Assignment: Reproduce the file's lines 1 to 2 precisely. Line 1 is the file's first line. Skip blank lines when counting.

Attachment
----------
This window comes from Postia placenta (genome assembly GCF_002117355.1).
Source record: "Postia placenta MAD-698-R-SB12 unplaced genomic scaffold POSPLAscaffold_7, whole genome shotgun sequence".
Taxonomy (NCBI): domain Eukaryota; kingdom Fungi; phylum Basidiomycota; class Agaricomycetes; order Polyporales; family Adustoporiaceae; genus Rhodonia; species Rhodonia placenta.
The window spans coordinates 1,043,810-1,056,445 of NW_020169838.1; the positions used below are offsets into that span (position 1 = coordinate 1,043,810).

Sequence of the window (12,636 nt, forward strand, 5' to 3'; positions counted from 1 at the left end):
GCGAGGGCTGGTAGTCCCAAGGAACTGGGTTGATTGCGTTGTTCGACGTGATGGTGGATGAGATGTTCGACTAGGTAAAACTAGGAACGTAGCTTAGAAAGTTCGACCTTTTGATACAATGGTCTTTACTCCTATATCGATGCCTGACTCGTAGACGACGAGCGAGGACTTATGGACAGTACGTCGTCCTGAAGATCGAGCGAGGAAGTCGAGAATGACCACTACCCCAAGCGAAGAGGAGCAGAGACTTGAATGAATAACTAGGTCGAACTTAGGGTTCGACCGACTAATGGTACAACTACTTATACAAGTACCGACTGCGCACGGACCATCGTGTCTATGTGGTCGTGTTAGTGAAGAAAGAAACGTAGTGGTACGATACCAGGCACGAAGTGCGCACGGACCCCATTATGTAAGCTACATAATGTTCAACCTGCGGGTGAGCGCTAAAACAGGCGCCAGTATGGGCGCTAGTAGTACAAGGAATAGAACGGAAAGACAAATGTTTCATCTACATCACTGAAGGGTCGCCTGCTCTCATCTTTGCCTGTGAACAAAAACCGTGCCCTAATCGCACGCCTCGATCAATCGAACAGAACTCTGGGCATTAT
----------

This window comes from Postia placenta (genome assembly GCF_002117355.1).
Source record: "Postia placenta MAD-698-R-SB12 unplaced genomic scaffold POSPLAscaffold_7, whole genome shotgun sequence".